The MPs Remuneration Bill passed all three stages last night, and during the debate I got quoted over a dozen times by Labour and NZ First MPs. Oh dear.
Annette King said:
What we want to know from the Minister when he gets into the chair a little later on is whether he has got the formula right. I am not sure, because last week when we were meant to be debating this bill I just happened to read David Farrar’s blog. Unlike the Government, he had done some work on the methodology that the Government was using to set MPs’ salaries. What did he find? He found, in fact, that if MPs used the formula put up by the Government last week we would have got a bigger pay increase than what actually was provided. Under the new legislation that was put up last week the average would have been 3.1 percent; under the current law it would have been 1.7 percent.
Annette is referring to my blog post here.
Tracey Martin referenced another of my posts:
It was interesting that Mr Farrar, David Farrar—he is a well-known leftie, I think, is he not—has helpfully compared MPs with judges. An MP used to get 73 percent of what a district court judge gets, but today they get just 48 percent. This excludes superannuation subsidies that are far more generous to judges. And then Mr Farrar compared Cabinet Ministers with High Court judges. In 1985 they were paid almost the same. Ministers got $957 more. Today a Cabinet Minister gets just 67 percent of what a High Court judge gets. They get paid almost $150,000 less. We are not suggesting that that means we need to go up towards High Court judges; what we are suggesting is that things have got out of kilter.
That is referring to this post.
Michael Woodhouse as the Minister responsible, responded to my blog post:
Mr Farrar, on Kiwiblog. I can give that member the date if she wishes. It is true that the average increase, were it calculated over that period of time, would have been higher than the actual increases that were handed down by the Remuneration Authority under the current legislation. Why was that? There were straitened times. The Remuneration Authority quite rightly interpreted the legislation in the way that it was intended. Indeed, this is the only increase, for all the tub-thumping and rhetoric from the other side about the Prime Minister talking a good game and not acting—in fact, the Remuneration Authority listened very carefully, and this determination set out in 2015 was the first increase of over 2 percent since this Government came to office. In 2009 and 2010 the quarterly employment survey increases were 4.8 percent and 5.5 percent. Why was that? It was because that was the ongoing sequelae of an out of control Labour Government that taxed and spent and taxed and spent and built up the public service until it was out of control in terms of numbers and salary growth, and locked this Government in to wage increases that went out years ahead. That was the parting gift to the incoming National Government. Ten years of deficits and salary increases that the Labour Government arranged before it left office—4.8 percent and 5.5 percent.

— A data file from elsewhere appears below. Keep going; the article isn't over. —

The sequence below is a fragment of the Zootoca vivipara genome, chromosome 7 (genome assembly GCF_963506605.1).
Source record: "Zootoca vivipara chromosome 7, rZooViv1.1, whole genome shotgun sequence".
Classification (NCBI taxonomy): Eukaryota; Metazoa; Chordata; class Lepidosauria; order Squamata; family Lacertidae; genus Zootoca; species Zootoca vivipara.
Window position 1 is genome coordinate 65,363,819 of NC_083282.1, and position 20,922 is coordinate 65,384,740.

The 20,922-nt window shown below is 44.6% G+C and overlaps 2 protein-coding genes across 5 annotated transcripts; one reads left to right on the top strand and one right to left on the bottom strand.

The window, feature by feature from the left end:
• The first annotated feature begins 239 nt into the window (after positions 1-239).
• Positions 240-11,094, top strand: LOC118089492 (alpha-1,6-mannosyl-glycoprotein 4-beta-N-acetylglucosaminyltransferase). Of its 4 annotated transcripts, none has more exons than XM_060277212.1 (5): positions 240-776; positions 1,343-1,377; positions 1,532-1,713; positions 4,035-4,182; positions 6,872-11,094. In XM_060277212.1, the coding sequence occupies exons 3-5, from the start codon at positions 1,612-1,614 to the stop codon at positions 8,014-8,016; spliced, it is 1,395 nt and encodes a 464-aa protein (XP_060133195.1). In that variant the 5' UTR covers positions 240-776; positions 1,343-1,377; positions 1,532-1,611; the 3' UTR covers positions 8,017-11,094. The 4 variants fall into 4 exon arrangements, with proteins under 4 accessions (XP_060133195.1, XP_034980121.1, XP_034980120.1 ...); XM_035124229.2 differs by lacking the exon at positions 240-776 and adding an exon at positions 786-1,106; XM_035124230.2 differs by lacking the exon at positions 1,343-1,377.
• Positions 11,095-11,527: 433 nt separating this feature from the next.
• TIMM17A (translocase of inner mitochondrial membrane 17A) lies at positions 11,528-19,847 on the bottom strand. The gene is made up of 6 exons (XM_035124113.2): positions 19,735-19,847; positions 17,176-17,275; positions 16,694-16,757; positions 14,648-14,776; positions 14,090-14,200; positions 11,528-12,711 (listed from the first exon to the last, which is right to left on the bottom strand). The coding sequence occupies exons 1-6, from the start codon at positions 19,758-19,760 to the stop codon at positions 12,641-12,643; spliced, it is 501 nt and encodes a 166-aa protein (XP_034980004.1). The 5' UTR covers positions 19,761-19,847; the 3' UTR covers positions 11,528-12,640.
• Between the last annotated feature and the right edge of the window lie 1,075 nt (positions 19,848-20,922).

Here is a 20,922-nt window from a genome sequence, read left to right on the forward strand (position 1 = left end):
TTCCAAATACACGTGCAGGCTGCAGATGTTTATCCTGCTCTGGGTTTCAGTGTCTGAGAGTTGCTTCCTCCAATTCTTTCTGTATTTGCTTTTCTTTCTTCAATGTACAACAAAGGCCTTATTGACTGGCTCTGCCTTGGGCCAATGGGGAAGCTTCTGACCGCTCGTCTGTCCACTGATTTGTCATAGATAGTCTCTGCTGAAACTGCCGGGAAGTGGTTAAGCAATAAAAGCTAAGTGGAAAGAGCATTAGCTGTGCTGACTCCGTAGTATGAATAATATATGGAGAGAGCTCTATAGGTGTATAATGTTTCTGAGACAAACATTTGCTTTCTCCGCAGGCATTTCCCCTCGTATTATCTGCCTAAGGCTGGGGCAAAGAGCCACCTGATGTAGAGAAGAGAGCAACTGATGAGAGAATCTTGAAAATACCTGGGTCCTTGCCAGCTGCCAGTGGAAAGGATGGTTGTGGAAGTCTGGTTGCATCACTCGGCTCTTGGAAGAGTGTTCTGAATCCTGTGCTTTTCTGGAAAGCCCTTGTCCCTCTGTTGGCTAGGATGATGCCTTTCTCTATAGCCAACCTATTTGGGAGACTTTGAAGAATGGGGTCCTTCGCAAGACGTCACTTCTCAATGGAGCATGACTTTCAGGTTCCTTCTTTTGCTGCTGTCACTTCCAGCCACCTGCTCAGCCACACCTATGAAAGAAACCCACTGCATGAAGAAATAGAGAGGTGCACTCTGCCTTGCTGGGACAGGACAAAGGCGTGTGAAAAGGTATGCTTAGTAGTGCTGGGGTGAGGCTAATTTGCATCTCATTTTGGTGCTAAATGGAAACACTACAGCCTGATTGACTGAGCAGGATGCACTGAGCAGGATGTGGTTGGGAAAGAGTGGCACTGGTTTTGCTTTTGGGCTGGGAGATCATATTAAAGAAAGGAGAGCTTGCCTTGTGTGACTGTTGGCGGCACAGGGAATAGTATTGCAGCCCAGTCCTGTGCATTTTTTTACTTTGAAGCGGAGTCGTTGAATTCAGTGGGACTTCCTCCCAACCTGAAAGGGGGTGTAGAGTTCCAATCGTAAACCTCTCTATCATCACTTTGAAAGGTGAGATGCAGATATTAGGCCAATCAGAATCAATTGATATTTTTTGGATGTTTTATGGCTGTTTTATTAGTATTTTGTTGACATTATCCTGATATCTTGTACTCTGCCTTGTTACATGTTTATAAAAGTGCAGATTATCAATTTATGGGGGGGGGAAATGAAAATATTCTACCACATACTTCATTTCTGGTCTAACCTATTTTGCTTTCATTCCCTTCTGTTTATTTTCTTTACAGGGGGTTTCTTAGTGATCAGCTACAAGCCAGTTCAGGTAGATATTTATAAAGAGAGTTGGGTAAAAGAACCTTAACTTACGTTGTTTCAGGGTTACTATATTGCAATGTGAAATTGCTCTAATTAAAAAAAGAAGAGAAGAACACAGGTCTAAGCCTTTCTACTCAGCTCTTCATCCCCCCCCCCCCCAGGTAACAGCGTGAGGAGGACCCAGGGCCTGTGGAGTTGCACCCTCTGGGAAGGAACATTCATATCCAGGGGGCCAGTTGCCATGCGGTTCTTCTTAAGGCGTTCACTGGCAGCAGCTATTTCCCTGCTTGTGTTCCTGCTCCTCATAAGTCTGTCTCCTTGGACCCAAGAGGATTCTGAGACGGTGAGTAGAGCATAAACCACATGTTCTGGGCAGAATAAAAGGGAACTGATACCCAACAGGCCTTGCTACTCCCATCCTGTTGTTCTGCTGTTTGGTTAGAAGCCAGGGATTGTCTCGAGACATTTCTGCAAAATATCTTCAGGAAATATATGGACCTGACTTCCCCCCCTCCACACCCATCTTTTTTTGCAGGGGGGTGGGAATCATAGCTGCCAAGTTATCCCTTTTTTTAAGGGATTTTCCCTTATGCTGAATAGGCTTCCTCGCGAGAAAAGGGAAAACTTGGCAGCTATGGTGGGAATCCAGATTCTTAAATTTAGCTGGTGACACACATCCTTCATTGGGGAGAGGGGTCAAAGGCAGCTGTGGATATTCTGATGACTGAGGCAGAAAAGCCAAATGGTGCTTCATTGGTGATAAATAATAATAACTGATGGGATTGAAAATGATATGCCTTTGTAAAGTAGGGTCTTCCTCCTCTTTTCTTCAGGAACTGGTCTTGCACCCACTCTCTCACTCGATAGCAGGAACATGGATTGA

It is worth remembering that the QES measures the average remuneration in the public sector, which is not the same as the average pay increase. If for example you have fewer entry level jobs, and more managerial jobs, then the average remuneration will increase.
Michael is right that the 2008/09 and 09/10 had very large increases in average public sector pay. However in 10/11 and 11/12 the increases were also higher than what MP pay rises were. It is only in the last two years that MP pay rises have been greater than public sector average remuneration increases. The Remuneration Authority has, as Michael said, been quite restrained.
I suggest to the Labour Opposition members that if they aspire to the Treasury benches again, they will do so knowing that their profligate spending will have direct benefit for them, and the public will have no truck with that.
This is why the PSA is worried. A future left Government that signs off on massive pay increases for PSA collective contracts will look like they are doing it, so they gain bigger pay rises themselves.
The last thing I will say is in relation to Grant Robertson’s intervention in the second reading around public servants’ pay linked to ministerial pay. He said that he did not believe that public servants should be paid any more than the Prime Minister and other Ministers in their charge.
I have good news for Grant in that regard. The Taxpayers Union at some stage will be publishing a list of every person or position on the public payroll who gets paid more than the Prime Minister. People may be surprised by how large it is. I’m sure the Taxpayers Union would welcome Labour’s support in keeping top public sector salaries restrained.Tags: MPs salaries